The Perfect Wall [Holga] Machu Picchu, Peru • July 12, 2005 (click in the image for a larger version)
This appearance of this image here is a result of poking through the archives and cleaning up some image folders. I was searching for another Holga image and found this one instead. The scan had been made over a year ago, but I had never done anything with it. Actually, I found quite a lot of Holga scans that I haven't ever worked with. Too many images, too little time...
If memory serves, this wall is from the same structure (the Temple of the Sun) that was featured in anight shot that I posted here quite some time ago. If you crept out to the edge just beyond the window, you would look down on my camera position for the night image. This wall is famous for having some of the most intricate and perfectly fitted stonework at Machu Picchu...all without any mortar.
If you like this type of Holga/toy camera photography, check out my new calendar for 2008, Scenes from a Plastic Lens.This photograph is included in the calendar.
The Guardhouse [Canon 10D] Machu Picchu, Peru July 12, 2005 (click in the image for a larger version)
I was rummaging around in the archive this past weekend and came across this shot from Peru taken a little over two years ago. The couple is consulting a map of the site before heading out to explore the ruins. The trippy lens flare and blur is from shooting into the rays of the early morning sun using a Lensbaby. This was my second visit to Peru and my second time at Machu Picchu. For more Peru images, see the "Peru" link in the Categories section in the right column.
*Upcoming Workshops *
My next workshop will be a 5-day class calledDigital Black and White at the Lepp Institute along the beautiful central California coast February 18-22. Click the link for a course description.
Taken in the Plaza de Armas in Cusco, Peru, on the day of a national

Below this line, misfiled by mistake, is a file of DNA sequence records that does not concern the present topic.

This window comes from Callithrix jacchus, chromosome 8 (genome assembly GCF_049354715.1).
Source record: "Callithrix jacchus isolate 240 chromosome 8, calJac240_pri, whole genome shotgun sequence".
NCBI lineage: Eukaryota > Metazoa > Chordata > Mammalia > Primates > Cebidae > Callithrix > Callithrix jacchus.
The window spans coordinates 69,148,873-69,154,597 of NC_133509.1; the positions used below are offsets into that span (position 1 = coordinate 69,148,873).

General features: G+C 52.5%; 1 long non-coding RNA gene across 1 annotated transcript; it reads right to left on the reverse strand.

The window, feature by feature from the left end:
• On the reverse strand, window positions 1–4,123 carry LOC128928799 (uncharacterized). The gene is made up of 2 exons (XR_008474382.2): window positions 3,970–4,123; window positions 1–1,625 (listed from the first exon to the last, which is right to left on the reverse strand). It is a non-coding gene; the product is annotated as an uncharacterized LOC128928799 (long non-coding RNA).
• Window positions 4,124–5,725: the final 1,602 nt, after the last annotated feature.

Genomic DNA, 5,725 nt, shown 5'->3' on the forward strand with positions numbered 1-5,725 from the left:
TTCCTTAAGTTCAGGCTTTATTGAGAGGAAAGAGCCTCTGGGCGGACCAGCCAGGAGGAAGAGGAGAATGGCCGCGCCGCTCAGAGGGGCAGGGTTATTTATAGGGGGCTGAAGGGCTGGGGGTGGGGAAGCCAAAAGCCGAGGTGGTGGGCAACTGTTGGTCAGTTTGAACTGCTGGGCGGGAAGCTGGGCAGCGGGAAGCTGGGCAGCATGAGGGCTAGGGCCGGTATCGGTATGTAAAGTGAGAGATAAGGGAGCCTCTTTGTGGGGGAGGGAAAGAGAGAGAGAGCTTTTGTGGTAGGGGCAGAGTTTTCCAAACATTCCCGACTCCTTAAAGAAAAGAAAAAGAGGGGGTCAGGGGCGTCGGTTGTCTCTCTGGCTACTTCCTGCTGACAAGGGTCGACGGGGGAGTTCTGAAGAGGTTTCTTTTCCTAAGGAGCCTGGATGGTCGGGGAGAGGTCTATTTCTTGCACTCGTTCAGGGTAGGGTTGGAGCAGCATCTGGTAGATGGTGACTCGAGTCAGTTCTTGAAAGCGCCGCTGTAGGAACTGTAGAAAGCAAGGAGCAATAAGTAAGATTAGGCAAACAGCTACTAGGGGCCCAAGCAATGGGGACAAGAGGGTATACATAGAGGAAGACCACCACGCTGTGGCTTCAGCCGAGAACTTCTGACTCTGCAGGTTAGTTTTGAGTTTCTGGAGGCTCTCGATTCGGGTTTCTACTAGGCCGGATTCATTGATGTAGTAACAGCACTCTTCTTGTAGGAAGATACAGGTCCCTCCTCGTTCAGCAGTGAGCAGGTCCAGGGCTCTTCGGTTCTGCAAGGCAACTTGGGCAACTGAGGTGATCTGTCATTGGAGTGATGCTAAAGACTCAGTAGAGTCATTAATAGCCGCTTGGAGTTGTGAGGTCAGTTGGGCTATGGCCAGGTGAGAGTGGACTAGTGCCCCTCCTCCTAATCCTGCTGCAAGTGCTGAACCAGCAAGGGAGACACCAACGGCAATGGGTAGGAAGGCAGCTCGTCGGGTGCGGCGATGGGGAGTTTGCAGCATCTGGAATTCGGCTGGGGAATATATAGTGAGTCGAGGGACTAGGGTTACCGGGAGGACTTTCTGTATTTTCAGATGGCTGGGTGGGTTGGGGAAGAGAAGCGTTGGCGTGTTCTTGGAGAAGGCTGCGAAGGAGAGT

transit strike to protest high fuel and insurance costs. This woman, in
her teddy bear jacket, was watching the large crowd of protesters enter the plaza.
For a pinhole photo taken in the Plaza during the protests, see this link.
For a portrait of some riot police that day, go here.
Francisca in the Salt Mines [Holga] Maras, Peru / July 11, 2005 (click in the image for a larger version)
The salt mines near Maras, Peru were originally constructed by the Incas and are still being worked to this day. Each salt pool is worked by a family. There are over 5000 such pools on the terraced mountain side. The source of the salt is a small mineral spring that bubbles out of the mountain and is channeled into different levels so that it flows into the many terraces that hold the thousands of small salt pools.
The woman in this photo is named Francisca. She stands in the ankle-deep salty water, barefoot, and scrapes the salt into piles with a small hoe. She is lucky in that her pool is near the main path at the top of the terraces (pictured on the left side of the image). Those with plots lower down the mountain have to carry the heavy bags of salt all the way to the top.
If you live in the Monterey, California area, I will be teaching a
1-Day, hands-on computer lab class at the Monterey Adult School on Dec.
Approaching [Holga] July 11, 2005 / Peru (click in the image to see a larger version)
Taken on a desolate stretch of road high in the Andes near the Maras salt mines. I was intrigued by the mystery of the approaching vehicle appearing out of a cloud of backlit dust. A true "point-and-shoot" photo...I just held the camera out the window of the car. I also like the reflections of the mountains on the hood of the car.
My usual uneven toning treatment has been applied to this image.
If you live in the Monterey, California area, I will be teaching a 1-Day, hands-on computer lab class at the Monterey Adult School on Dec. 10, 2005
Chalk graffiti seen on an old gate in Ollantaytambo, Peru.
Attention Adobe Camera Raw users: Adobe has just updated Camera Raw from version 3.2 to 3.3. The latest version is classified as a public beta, but it does offer support for some new cameras, so if you have one of those cameras you might want to check it out. The update is free, and can be found at the Adobe site.